‘Hardest thing I’ve ever had to do’: Cubs’ Rizzo reflects on returning to hometown after school shootings

Chicago Cubs first baseman Anthony Rizzo returned home to speak at a vigil after the deadly school shooting in Parkland, Florida. He met with reporters Monday after returning to the Valley for spring training. (Photo by Ethan Gaines/Cronkite News)

MESA – Anthony Rizzo didn’t just attend the Florida school that faced unthinkable tragedy. He played for the football coach who lost his life when he jumped in front of students to shield them from incoming fire.

“Whenever I go back, I always saw coach (Aaron) Feis,” the Chicago Cubs first baseman said. “Every single one of my best friends from high school, we all have memories of coach Feiss. For him to lay his life down like that and save kids just shows the type of person he is. He’s a true hero. There was this monster coming in, shooting up a school, and he jumps in front of kids and saves their lives. It’s sad, but I hope he continues to be recognized for that.”

Rizzo was back at training camp Monday after attending a vigil at his alma mater, Marjory Stoneman Douglas High School, in the aftermath of a school shooting there last week.

“It impacted my family in a lot of ways through a few different people who unfortunately lost their lives,” Rizzo said. “It was the hardest thing I’ve ever had to do, just going back. You just got to be there for people in these times.

“There’s really nothing you can say, nothing you can do but just be there and show that you care for them and you’re there for them. I didn’t lose anybody who was direct family but I felt like I did because I’m from there.”

Rizzo spoke Friday at a vigil, where he voiced support for the victims, their families and the Parkland community. He said he hoped to provide a local voice that could help comfort the victims.

“These kids just went through a lot, and I just wanted them to know that I was with them,” Rizzo said. “Instead of hearing a lot of people standing up there, quote unquote campaigning for themselves, they can hear it from someone that went to Douglas. That played football there, played baseball, studied in those classrooms, had those teachers. Maybe they could feel it a little more than someone random just saying some stuff.”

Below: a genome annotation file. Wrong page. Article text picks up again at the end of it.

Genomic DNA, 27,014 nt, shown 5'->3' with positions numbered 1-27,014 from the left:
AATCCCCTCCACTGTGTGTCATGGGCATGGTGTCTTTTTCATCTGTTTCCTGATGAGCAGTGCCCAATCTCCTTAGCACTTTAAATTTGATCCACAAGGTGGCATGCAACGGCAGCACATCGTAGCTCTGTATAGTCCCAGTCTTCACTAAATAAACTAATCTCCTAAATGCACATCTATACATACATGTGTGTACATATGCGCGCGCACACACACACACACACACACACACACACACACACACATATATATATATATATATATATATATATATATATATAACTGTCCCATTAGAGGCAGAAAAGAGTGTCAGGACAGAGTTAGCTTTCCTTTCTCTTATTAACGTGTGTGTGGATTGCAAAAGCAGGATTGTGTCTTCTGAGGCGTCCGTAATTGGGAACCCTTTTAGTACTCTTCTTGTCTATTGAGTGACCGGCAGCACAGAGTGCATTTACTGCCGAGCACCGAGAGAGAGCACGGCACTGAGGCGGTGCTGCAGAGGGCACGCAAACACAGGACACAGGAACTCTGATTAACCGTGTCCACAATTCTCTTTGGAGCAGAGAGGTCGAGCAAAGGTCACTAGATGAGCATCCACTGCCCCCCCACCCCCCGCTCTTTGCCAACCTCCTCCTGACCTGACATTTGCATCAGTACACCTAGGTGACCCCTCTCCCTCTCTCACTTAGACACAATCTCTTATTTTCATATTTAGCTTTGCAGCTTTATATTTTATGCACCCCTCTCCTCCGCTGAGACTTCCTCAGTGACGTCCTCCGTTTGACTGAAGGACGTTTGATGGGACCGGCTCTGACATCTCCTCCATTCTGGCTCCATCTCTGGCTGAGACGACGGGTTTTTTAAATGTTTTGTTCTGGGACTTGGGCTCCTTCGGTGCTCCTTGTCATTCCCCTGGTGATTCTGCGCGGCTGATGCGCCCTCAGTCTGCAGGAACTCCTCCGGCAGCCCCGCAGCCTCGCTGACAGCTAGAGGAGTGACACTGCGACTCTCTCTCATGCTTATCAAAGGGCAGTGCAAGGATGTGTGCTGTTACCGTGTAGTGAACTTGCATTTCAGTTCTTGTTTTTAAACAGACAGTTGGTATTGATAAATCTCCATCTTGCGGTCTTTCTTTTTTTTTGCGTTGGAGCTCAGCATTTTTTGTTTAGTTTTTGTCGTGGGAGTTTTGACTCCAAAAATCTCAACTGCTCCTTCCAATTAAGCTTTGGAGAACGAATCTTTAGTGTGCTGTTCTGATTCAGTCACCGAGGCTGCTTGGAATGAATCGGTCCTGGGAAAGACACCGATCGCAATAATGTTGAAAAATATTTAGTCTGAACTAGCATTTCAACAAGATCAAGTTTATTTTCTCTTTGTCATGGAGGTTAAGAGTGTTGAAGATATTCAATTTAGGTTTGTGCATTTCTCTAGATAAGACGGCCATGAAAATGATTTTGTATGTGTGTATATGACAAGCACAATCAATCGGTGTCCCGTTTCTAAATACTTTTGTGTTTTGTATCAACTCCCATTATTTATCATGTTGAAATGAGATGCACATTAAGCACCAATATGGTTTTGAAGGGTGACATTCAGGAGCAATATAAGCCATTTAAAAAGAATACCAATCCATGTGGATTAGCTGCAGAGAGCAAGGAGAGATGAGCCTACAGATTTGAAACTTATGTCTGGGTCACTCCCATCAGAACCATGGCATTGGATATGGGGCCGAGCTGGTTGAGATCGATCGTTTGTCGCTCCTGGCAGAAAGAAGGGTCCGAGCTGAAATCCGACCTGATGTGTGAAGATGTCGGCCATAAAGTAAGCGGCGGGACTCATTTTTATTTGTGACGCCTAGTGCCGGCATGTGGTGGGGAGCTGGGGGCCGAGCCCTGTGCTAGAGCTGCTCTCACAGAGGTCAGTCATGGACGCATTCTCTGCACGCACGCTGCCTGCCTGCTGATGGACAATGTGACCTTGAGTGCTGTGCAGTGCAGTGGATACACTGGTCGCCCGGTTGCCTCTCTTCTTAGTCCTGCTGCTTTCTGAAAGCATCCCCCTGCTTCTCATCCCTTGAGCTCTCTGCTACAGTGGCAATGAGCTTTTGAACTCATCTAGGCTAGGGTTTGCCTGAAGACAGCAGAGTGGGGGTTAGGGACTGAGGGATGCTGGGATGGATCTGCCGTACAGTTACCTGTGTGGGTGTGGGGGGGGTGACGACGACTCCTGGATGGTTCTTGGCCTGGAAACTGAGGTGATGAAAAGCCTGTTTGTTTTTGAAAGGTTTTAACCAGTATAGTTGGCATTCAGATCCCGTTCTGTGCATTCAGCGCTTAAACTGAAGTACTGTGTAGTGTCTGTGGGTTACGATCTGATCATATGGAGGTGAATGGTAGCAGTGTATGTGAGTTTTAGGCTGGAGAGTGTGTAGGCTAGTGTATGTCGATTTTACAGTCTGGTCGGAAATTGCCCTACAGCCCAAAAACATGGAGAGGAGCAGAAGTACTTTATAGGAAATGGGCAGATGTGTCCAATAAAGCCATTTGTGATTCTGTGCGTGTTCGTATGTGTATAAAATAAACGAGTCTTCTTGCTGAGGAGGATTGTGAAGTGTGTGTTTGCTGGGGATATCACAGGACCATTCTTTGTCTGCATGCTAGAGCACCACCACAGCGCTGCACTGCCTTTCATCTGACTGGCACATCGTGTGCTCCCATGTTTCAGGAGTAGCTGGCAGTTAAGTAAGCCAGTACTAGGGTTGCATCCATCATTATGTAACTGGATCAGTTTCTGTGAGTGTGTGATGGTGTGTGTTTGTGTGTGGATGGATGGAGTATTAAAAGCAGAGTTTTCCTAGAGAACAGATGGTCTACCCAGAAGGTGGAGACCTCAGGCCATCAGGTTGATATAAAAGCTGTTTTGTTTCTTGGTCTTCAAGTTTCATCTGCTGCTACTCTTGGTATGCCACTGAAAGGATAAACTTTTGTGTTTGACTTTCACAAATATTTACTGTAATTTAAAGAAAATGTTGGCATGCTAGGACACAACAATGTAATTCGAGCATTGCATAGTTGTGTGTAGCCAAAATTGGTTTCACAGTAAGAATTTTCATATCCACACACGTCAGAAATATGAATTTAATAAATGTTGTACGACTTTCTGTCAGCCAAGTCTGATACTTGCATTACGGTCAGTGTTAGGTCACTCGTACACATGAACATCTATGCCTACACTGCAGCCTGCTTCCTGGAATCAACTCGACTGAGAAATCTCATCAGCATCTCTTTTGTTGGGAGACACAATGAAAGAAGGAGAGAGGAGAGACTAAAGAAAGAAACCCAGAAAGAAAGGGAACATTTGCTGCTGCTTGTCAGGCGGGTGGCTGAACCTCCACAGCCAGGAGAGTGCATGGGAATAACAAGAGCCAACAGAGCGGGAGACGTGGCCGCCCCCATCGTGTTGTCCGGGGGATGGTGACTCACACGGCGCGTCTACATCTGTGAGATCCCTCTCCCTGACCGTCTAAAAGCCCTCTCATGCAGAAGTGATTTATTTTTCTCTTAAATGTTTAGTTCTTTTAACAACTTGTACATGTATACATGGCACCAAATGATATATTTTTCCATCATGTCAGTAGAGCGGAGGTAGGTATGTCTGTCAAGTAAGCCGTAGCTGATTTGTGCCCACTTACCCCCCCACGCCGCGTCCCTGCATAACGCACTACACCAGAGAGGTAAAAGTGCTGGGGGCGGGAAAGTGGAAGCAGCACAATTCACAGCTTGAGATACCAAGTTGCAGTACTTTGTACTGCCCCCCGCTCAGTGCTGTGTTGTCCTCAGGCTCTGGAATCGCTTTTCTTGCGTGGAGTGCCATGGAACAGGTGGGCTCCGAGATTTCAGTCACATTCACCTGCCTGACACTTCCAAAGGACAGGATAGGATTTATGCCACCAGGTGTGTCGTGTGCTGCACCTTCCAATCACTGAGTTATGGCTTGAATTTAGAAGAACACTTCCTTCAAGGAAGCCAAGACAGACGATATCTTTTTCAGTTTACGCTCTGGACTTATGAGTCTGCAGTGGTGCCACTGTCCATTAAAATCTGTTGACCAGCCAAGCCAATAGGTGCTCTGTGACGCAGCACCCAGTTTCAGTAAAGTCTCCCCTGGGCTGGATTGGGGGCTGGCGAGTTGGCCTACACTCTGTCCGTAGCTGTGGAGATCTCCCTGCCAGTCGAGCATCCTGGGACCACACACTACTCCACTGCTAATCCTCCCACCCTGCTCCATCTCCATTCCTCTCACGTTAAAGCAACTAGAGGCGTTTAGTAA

Cub’s chairman and owner Thomas Ricketts said that Rizzo has handled the tragedy well and demonstrated who he is as a person.

“Anthony’s character has always been one of the most amazing things I’ve seen in baseball,” Ricketts said. “The amount of effort he puts into his charitable efforts is remarkable. Obviously last week he just took it to the next level. He responded like a person of true character and you just can’t say enough things about what a great person he is.”

Rizzo won the Roberto Clemente Award in 2017 for his community involvement.

Asked about the issue of gun control, Rizzo was quick to point out that he had not used the word “gun” in any of his statements about the shooting, and he said he felt as though some in the media were misconstruing his words. He did say he thinks some sort of “change” is necessary, though he didn’t specify what kind of change he would like to see.

“My opinion is my opinion, and I don’t think it’s fair to my teammates and everyone else if I come out and start going one way or the other,” Rizzo said. “I think my focus is definitely on baseball. My focus is on Parkland and the community there, supporting them. But for me, it’s hard enough to hit a baseball.

“It’s definitely going to be hard trying to be a baseball player and a politician at the same time.”